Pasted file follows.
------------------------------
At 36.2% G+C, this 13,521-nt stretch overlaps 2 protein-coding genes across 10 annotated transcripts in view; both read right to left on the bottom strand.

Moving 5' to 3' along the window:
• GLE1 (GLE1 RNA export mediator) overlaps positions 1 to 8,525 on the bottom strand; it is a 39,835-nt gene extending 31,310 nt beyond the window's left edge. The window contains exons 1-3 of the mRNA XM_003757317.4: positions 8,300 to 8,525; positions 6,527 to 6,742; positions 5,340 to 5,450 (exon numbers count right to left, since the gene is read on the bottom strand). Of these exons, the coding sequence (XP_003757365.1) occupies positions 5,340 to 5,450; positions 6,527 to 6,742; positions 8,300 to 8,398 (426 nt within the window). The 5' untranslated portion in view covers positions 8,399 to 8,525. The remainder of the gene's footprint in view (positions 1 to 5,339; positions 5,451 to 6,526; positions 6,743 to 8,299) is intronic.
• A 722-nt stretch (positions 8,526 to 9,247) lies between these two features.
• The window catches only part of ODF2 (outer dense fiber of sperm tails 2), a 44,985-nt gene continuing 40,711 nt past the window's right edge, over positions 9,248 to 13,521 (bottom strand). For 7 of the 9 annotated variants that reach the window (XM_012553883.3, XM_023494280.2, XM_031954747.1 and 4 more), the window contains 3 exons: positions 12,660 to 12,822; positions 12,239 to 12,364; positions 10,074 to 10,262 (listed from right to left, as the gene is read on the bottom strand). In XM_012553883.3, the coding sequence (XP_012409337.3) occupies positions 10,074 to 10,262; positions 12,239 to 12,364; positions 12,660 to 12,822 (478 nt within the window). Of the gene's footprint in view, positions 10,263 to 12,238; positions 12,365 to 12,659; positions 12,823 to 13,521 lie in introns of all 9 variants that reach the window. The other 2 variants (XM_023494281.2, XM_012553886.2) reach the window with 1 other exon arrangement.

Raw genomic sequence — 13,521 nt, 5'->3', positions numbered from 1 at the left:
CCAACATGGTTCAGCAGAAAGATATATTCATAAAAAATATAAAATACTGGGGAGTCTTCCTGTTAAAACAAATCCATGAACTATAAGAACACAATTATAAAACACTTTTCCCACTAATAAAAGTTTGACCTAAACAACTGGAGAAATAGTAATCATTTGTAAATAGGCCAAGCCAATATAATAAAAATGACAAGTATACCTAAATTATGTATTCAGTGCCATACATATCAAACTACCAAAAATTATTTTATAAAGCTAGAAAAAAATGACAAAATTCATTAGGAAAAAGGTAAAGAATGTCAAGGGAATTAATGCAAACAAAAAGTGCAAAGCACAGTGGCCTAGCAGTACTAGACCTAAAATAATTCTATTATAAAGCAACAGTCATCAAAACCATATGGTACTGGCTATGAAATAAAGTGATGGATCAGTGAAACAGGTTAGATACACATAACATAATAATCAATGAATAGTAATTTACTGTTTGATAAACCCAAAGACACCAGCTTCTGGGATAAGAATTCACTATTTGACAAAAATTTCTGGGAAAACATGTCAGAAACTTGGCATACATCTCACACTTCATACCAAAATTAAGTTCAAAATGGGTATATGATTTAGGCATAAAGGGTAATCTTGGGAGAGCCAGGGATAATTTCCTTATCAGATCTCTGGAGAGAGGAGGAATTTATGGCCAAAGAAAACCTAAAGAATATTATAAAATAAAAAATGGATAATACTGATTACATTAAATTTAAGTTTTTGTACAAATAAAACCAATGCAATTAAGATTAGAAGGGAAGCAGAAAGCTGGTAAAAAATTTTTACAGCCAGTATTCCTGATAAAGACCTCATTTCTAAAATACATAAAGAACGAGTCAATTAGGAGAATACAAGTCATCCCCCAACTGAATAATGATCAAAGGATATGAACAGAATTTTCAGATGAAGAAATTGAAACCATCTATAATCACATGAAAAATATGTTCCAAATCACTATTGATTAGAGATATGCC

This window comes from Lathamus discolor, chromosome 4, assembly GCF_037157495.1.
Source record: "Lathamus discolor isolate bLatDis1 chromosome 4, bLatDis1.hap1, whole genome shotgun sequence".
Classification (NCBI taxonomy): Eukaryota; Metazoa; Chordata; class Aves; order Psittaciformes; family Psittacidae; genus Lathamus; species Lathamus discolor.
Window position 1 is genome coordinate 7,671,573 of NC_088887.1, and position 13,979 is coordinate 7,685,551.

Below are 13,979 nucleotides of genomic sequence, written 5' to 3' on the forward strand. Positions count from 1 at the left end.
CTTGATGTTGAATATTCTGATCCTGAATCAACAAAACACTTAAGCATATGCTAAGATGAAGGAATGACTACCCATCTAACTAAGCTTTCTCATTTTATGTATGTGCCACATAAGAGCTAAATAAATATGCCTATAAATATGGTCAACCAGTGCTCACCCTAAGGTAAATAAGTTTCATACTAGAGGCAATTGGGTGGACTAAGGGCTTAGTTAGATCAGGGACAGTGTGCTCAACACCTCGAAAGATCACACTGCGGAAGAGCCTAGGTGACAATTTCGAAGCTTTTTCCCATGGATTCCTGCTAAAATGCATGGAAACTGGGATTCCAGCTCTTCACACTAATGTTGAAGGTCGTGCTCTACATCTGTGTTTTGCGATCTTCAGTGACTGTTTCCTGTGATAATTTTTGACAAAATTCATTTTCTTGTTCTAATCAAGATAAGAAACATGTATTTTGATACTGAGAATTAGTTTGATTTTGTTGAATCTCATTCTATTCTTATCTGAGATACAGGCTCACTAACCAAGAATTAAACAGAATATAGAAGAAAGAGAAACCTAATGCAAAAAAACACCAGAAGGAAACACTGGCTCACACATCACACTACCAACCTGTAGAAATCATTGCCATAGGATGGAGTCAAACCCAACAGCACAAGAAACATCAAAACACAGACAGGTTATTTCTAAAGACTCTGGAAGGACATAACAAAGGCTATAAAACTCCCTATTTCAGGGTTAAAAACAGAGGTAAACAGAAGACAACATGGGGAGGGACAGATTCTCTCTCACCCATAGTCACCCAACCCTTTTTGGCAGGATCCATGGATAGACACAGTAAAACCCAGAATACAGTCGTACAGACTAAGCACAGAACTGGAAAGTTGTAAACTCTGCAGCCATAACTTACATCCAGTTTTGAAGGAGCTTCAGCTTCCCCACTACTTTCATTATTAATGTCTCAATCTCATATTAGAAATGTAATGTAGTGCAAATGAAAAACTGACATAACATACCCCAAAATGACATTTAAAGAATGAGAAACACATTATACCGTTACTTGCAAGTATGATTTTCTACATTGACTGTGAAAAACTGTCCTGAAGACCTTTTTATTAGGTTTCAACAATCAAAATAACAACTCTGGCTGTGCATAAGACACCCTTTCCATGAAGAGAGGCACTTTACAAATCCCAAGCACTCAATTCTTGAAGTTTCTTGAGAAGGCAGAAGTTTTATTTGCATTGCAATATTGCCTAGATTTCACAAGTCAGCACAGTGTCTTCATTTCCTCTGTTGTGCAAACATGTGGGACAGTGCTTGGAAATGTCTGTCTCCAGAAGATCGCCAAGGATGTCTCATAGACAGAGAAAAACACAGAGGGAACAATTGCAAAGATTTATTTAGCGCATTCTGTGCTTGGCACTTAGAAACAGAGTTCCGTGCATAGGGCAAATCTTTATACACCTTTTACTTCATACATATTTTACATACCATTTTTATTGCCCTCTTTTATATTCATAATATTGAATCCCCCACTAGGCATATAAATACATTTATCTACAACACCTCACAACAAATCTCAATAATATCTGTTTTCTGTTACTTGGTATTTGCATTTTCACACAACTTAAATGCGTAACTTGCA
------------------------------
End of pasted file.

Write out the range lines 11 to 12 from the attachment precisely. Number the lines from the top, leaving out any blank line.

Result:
Window position 1 is genome coordinate 7,671,573 of NC_088887.1, and position 13,979 is coordinate 7,685,551.

Below are 13,979 nucleotides of genomic sequence, written 5' to 3' on the forward strand. Positions count from 1 at the left end.